If you are contemplating a move, knowing what to do and when to do it, can be the difference in a fast smooth sale for the best price, or one exactly the opposite. Following is a brief overview of the steps involved in the selling process. They are discussed in more detail later in the handbook, or in-depth with your listing agent.
THE DECISION TO SELL AND SELECTING YOUR AGENT
Once you have made the decision to sell, here’s what you do first:
Find the right real estate agent to market and sell your property. To do this you should not be misled into thinking that all agents are alike, and that the only important criteria for agent selection is the price they agree to place on your property, and the amount of commission charged. You have the right to much more, and you should expect the best from your agent. To get this kind of service, you can’t be afraid to establish criteria. There are 18 essential questions you should ask, and a list of agent responsibilities that you should know about. These should form the basis of your decision. The decisive factor should be the feeling that your priorities and your interests will become the agent’s own.
Once you have decided on your listing agent and your property is on the market, the next item on the agenda is getting assistance on your new move.
If yours is an out of town or out of state move, request that your agent provide you with assistance in your destination city. Have him/her notify their Relocation Department, who will locate a prominent company in that city. With information obtained from you, they will find an agent who works in that area and give them the referral.
If you are moving within the same area, the agent who helps you in the sale of this home can also show you homes in the area you want. There is an advantage here because that agent knows what you will net from this home and also knows more about what your needs are.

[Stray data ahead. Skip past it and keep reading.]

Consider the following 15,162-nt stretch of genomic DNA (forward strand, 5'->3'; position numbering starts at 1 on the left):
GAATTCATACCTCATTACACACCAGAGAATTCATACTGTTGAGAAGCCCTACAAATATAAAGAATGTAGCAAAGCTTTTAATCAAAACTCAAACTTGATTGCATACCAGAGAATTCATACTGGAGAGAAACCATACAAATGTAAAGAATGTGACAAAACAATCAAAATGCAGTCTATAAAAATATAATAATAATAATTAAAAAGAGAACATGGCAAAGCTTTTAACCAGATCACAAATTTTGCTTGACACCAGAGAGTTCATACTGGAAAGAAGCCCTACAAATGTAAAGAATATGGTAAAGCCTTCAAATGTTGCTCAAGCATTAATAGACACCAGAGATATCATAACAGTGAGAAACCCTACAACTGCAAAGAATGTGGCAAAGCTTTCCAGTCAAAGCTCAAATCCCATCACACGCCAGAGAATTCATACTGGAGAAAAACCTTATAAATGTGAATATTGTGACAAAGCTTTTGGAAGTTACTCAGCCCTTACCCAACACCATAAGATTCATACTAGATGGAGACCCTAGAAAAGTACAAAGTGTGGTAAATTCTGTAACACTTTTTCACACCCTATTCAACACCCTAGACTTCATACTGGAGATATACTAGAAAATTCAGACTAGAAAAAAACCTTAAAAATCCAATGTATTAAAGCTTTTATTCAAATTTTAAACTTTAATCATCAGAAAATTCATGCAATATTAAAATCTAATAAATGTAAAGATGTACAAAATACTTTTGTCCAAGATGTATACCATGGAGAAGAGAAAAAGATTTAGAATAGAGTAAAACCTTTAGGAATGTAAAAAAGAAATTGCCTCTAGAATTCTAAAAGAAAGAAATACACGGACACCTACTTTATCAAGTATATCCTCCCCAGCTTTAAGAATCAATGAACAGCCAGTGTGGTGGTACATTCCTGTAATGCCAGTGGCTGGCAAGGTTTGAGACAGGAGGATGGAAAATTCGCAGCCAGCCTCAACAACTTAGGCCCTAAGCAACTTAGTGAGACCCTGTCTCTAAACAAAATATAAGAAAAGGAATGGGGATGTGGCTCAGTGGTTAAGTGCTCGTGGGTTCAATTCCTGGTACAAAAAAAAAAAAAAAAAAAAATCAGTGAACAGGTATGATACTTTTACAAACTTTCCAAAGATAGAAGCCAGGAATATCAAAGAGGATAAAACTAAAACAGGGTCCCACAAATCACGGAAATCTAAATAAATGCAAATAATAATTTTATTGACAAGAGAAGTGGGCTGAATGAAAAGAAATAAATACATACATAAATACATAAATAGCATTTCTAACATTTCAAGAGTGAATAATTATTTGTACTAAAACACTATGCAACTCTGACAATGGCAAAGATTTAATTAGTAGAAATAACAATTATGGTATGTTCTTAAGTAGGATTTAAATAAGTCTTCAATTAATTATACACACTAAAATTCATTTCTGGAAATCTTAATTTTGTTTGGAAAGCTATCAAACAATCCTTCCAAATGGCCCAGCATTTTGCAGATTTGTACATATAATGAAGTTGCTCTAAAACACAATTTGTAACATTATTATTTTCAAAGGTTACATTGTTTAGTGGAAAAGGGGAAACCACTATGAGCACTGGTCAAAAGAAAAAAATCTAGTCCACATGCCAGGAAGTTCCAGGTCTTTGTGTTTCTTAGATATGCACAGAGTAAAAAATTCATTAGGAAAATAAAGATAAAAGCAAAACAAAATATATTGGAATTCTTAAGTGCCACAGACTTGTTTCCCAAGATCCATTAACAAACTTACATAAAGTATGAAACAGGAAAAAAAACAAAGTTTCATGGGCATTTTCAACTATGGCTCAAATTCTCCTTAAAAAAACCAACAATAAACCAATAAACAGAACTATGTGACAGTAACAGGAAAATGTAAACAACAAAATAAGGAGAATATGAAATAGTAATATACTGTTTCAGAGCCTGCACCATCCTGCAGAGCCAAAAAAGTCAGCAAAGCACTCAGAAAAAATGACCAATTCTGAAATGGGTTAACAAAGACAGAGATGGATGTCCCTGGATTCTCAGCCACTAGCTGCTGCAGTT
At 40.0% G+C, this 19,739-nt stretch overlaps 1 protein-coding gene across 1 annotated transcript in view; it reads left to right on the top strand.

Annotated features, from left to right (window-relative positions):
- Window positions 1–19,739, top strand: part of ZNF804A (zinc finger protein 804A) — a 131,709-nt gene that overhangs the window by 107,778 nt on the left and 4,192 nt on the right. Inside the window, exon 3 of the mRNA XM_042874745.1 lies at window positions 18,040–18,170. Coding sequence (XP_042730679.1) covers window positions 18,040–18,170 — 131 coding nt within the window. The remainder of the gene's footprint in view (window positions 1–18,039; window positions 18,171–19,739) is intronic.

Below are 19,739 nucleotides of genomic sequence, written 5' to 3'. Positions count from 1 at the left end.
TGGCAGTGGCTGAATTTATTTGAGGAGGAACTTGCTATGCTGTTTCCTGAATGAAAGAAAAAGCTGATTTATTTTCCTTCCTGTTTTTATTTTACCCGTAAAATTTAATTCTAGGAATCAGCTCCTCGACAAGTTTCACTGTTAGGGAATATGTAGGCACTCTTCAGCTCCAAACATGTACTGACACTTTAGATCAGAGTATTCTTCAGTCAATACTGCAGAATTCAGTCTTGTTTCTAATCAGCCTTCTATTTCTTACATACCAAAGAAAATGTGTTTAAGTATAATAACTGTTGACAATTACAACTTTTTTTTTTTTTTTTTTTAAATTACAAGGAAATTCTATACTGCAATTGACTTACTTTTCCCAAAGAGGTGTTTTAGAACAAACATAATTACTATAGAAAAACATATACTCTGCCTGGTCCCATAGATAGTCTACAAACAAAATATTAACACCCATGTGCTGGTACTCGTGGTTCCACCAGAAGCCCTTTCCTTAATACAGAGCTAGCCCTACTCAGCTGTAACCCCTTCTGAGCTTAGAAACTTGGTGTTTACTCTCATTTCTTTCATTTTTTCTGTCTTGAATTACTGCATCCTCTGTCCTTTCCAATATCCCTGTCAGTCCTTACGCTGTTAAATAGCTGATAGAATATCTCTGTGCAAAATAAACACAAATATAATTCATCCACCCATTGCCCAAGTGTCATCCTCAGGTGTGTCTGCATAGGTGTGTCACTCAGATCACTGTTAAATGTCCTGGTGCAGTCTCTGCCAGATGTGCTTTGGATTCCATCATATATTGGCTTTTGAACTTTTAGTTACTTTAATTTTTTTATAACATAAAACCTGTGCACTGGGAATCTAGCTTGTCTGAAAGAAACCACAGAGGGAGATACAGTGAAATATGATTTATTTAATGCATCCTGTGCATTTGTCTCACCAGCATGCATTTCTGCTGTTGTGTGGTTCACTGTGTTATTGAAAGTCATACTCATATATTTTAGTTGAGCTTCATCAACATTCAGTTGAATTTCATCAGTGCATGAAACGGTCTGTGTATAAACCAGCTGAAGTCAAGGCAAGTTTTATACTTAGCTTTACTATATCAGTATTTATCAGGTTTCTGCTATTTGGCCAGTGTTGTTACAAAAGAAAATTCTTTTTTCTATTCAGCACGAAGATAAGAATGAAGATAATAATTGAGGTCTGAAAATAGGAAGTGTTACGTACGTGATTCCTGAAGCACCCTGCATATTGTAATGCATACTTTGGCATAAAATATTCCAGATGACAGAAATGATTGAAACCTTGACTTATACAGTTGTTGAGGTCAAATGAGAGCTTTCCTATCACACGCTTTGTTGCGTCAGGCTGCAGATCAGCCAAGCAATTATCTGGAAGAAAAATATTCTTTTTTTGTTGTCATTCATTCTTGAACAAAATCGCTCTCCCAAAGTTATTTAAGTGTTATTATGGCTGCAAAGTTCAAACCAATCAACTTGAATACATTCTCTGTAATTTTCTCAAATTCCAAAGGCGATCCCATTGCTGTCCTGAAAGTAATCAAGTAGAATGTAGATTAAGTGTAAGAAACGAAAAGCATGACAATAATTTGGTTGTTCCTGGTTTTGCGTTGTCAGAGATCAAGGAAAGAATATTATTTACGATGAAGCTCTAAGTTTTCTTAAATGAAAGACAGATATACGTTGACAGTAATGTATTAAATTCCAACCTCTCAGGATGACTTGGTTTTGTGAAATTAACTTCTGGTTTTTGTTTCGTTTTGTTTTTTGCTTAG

WHAT YOU CAN DO BEFORE YOUR APPOINTMENT AND WHY THIS IS IMPORTANT
Before the agent arrives at your home to review the marketing of your home, be prepared. Gather together the warranty deed, warranties on appliances, mortgage payment book, tax bills, assessments, community fees, restrictive covenants, or any other guarantee or legal document about the home. It not only saves you time, but also makes you aware beforehand of the different charges and obligations which are now on the home. Warranties and guarantees on recent work repaired or completed on the home may also raise the home’s value in the eyes of the buyer.
After the agent arrives, take him/her on a tour. Show the agent the special features that you have enjoyed about the home, and benefits, which originally attracted you to the home. Features, which helped you to make a decision to originally buy the home, will probably be similar to the ones, which may attract the next buyer. The agent can use all of this information, not only under remarks in the multiple listing computer print out to cooperating realtors, but also in any written ads on the home. Tell the agent about the neighborhood, the ages of children around the area, the closest shopping, schools and other features that may not be readily visible. This neighborhood information might be the important factor which sells the home. Since the right location is always at the top of a buyer’s list of wants, you want to tell the agent the lists of reasons why this location is a good one.
PROTECTING YOURSELF THROUGH PROPER DISCLOSURE
There are 2 areas where proper disclosure is paramount in protecting your interest in the sale of your property. One involves the agency relationship between you and the company, and agent you engage. The second involves the disclosures you and your agent are required to make, regarding the condition of your property.
Agency Relationships. BRRETA requires that real estate companies disclose to a seller (and to buyers).